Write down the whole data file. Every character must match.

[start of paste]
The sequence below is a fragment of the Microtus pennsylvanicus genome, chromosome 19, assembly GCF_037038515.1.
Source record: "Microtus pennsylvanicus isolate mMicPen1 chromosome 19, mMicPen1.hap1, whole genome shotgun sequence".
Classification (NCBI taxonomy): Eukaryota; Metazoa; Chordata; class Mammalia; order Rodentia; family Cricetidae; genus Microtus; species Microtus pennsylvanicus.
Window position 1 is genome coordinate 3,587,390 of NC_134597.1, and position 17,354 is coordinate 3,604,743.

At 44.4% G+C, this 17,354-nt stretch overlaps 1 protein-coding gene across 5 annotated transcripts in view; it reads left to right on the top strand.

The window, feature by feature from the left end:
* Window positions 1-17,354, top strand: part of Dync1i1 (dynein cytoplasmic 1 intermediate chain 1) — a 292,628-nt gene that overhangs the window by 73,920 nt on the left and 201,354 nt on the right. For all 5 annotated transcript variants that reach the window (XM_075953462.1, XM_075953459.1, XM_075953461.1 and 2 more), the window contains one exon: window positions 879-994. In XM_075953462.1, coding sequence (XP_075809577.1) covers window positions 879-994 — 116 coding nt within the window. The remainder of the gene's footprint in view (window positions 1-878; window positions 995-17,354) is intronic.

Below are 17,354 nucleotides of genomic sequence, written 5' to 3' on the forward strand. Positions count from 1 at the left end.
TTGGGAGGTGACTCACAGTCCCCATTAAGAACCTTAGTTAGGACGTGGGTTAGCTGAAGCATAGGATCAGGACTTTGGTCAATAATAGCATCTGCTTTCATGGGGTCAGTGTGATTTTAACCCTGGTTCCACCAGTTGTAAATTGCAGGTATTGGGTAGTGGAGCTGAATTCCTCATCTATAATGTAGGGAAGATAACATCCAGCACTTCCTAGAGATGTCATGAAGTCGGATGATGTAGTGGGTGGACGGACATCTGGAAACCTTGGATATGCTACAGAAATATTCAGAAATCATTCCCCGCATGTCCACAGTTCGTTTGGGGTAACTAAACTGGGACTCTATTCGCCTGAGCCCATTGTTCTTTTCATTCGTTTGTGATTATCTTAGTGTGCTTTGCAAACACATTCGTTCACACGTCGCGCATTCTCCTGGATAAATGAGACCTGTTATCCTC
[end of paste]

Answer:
The sequence below is a fragment of the Microtus pennsylvanicus genome, chromosome 19, assembly GCF_037038515.1.
Source record: "Microtus pennsylvanicus isolate mMicPen1 chromosome 19, mMicPen1.hap1, whole genome shotgun sequence".
Classification (NCBI taxonomy): Eukaryota; Metazoa; Chordata; class Mammalia; order Rodentia; family Cricetidae; genus Microtus; species Microtus pennsylvanicus.
Window position 1 is genome coordinate 3,587,390 of NC_134597.1, and position 17,354 is coordinate 3,604,743.

At 44.4% G+C, this 17,354-nt stretch overlaps 1 protein-coding gene across 5 annotated transcripts in view; it reads left to right on the top strand.

The window, feature by feature from the left end:
* Window positions 1-17,354, top strand: part of Dync1i1 (dynein cytoplasmic 1 intermediate chain 1) — a 292,628-nt gene that overhangs the window by 73,920 nt on the left and 201,354 nt on the right. For all 5 annotated transcript variants that reach the window (XM_075953462.1, XM_075953459.1, XM_075953461.1 and 2 more), the window contains one exon: window positions 879-994. In XM_075953462.1, coding sequence (XP_075809577.1) covers window positions 879-994 — 116 coding nt within the window. The remainder of the gene's footprint in view (window positions 1-878; window positions 995-17,354) is intronic.

Below are 17,354 nucleotides of genomic sequence, written 5' to 3' on the forward strand. Positions count from 1 at the left end.
TTGGGAGGTGACTCACAGTCCCCATTAAGAACCTTAGTTAGGACGTGGGTTAGCTGAAGCATAGGATCAGGACTTTGGTCAATAATAGCATCTGCTTTCATGGGGTCAGTGTGATTTTAACCCTGGTTCCACCAGTTGTAAATTGCAGGTATTGGGTAGTGGAGCTGAATTCCTCATCTATAATGTAGGGAAGATAACATCCAGCACTTCCTAGAGATGTCATGAAGTCGGATGATGTAGTGGGTGGACGGACATCTGGAAACCTTGGATATGCTACAGAAATATTCAGAAATCATTCCCCGCATGTCCACAGTTCGTTTGGGGTAACTAAACTGGGACTCTATTCGCCTGAGCCCATTGTTCTTTTCATTCGTTTGTGATTATCTTAGTGTGCTTTGCAAACACATTCGTTCACACGTCGCGCATTCTCCTGGATAAATGAGACCTGTTATCCTC